NOTE: Paleontologists often uncover fossilized bones during an excavation and not just an imprinted fossil.  For more information on archeological excavations check here:

Let your child become a Paleontologist on a dig by creating his/her own clay dig.  This requires some preparation before the day of your Theme Day.

Materials: Plastic dinosaur toys, paper bowl, 1 cup of dirt, 1 cup of flour, 1/2 cup of salt, 1/2 cup (more or less) of water.
Step 1: This is messy but your kids will love it!  In each paper bowl (for each child) mix 1 cup of dirt, 1 cup of flour and /12 cup of salt.
Step 2:  Once these three ingredients are mixed together add some water a little bit at a time.  I didn’t properly measure the water so I cannot recall how much I used. I basically just added a little water at a time and mixed the dirt dough together until it started to form a ball.
Step 3: Hide a dinosaur toy in the ball of dirt and remould the mixture to cover the toy.  Set the dirt ball back into the paper bowl and let it dry.
Step 4:  I am not sure about how long this takes to dry as I made it prior to our dinosaur vacation and then when we returned we ended the Theme Weekend with this activity.  Just keep feeling it until it is rock hard!
Step 5: Give the bowl or (simply take out the mud rock) to your child.  Make sure your child is doing this activity outside and that the work area (we used our driveway) is covered in newspapers for easy clean up!
Step 6: Give your child a screwdriver (parental guidance is required here as well as parental choice—you know your child...can he/she handle a tool without hurting himself/herself).  Watch your child as he/she digs away at the mud rock until a dinosaur is discovered! 
Step 7:  Once the dinosaur is removed you may even find some fossilized imprints in the mud rock!

one summer We went searching for fossils for real at the Royal Tyrrell Museum in Drumheller!


This website is great for kids and offers games and lots of information:

There is a lot of good information about dinosaurs on this site:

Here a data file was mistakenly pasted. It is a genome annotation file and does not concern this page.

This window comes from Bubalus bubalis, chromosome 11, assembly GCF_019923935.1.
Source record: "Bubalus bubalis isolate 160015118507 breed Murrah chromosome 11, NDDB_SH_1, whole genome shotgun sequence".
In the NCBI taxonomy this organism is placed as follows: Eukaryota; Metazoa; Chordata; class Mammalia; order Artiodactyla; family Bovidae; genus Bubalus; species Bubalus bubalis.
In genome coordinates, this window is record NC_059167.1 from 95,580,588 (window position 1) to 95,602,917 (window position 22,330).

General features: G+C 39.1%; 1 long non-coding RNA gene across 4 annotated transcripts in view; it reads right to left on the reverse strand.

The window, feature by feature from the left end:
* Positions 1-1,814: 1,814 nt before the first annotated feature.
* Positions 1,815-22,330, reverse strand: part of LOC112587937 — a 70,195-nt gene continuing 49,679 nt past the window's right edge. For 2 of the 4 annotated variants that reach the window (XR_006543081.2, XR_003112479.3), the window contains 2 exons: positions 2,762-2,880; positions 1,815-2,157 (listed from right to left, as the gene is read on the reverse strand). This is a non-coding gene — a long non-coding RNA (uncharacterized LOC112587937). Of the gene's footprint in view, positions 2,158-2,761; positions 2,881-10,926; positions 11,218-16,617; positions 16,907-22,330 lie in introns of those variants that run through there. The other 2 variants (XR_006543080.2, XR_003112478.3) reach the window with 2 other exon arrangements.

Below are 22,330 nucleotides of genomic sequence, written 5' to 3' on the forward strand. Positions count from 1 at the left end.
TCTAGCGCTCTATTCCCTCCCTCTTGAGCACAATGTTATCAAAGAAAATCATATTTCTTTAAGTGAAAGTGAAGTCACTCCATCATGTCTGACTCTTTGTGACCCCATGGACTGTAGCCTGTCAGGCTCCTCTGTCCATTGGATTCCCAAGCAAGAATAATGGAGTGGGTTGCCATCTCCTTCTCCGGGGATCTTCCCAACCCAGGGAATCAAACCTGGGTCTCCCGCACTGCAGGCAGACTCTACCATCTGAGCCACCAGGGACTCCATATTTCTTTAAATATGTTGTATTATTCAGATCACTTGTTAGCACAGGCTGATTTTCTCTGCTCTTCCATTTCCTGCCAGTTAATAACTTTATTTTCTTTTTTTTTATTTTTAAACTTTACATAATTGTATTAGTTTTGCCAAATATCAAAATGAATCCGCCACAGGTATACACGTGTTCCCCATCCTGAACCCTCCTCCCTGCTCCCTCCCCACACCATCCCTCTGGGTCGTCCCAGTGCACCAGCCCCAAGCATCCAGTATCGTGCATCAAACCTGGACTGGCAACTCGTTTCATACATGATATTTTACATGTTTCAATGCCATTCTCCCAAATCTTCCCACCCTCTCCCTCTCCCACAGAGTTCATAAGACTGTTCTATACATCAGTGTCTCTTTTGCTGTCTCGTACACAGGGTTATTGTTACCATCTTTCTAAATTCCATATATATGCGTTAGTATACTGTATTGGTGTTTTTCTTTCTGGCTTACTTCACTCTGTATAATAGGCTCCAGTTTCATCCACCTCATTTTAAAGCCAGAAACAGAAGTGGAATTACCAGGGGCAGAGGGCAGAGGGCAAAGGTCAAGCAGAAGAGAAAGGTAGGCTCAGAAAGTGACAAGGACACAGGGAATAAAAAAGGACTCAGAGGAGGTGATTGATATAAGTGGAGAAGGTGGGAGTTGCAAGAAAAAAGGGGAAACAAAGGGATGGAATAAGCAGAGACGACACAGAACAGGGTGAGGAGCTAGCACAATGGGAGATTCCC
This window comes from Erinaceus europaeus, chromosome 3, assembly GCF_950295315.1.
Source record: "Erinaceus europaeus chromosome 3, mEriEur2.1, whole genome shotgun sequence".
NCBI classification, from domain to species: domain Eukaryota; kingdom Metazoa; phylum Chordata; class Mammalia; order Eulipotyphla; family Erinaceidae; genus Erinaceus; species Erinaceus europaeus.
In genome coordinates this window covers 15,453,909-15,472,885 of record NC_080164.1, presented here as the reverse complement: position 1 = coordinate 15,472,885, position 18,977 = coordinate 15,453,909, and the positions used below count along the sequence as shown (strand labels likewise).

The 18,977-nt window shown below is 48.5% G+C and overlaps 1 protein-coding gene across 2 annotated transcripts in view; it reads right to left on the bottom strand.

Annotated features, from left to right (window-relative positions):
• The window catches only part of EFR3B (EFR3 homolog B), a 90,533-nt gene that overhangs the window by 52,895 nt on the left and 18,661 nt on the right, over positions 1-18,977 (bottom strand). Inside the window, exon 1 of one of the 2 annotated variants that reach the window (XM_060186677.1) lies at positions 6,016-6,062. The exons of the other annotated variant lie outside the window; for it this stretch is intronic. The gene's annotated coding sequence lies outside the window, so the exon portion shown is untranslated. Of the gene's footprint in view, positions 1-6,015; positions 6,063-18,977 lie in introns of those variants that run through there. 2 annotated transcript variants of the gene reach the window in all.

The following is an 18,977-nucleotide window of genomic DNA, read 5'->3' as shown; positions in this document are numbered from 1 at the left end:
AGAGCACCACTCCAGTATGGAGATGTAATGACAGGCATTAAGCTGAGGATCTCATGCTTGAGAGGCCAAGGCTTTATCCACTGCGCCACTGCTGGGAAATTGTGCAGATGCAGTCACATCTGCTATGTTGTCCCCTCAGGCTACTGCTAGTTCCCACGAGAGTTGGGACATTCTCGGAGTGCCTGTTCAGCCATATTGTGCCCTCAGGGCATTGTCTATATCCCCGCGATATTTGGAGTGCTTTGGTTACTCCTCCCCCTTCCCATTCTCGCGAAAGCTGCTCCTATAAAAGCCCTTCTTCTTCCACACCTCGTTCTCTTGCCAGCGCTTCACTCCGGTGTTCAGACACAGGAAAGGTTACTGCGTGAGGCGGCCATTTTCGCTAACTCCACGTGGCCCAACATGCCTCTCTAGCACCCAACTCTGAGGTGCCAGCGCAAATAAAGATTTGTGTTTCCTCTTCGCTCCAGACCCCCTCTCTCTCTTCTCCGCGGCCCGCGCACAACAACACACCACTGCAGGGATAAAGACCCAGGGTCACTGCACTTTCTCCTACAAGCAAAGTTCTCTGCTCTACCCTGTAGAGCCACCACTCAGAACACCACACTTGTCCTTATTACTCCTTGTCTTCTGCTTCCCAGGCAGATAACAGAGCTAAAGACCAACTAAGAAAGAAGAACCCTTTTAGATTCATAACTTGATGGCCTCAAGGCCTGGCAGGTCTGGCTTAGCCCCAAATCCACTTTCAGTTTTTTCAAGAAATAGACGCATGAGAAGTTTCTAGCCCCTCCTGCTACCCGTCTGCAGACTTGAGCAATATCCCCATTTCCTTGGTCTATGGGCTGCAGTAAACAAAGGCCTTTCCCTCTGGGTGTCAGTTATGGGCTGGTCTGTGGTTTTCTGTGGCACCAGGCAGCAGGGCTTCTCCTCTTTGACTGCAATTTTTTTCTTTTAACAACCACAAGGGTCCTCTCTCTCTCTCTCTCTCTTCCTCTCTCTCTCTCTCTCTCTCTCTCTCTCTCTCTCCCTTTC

For some dino info and a fun quiz that reveals what dinosaur you are try here:

Can you match the toy dinosaur with its matching fossil cast? 

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What fun dinosaur activities can you find around your home town?

Living Fossils!

Tuataras are more closely related to reptiles from the dinosaur era than to lizards.


NOTE: Paleontologists often find fossils which are preserved remains or organisms.  Check here for more information: Many fossils are imprints of prehistoric organisms.  To give your child an idea of what a fossil might look like try this easy activity.

Use play dough or air drying craft clay from a craft store for this craft (we had originally tried a homemade baking soda clay  but the end result was brutal as the clay cracked as it dried so we re-tried this craft using play dough).  Give your child some small dinosaur toys or shells if you have some and a rolled ball of dough.  Have your child press the toy or shell into the dough and then carefully lift it up to see the impression left in the dough.  Fossils are hard rock like pieces of imprints of dinosaur skin, shells, plants, even footprints etc..

VARIATION: You could turn this into a game by playing match the dinosaur toy to the imprint!

Is this dinosaur from the Tyrrell Museum a carnivore, herbavore or omnivore?


Learning Activities



Print out a copy of my Dinosaur Types Worksheet (C
arnivore/Herbivore/Omnivore) and together as a family, as you read books about dinosaurs categorize the dinosaurs according to what they eat: meat, plants or both.


Print out a copy of my Dinosaur Time Line Worksheet and as you read about dinosaurs in your non-fiction books from the library or from home fill the chart out to see which period of the Mesozoic Era: Triassic, Jurassic and Cretaceous.


NOTE:  Most dino-loving kids already know what a Paleontologist is, but in case your child is new to the term now is the perfect time to teach them.  Check here for info on Paleontology, the study of prehistoric life:

more dino fun!

A real fossil!

Can you name this dinosaur from the Smithsonian in Washington just by looking at its bones?

A paleontologist at work in the tyrrell Museum in drumheller.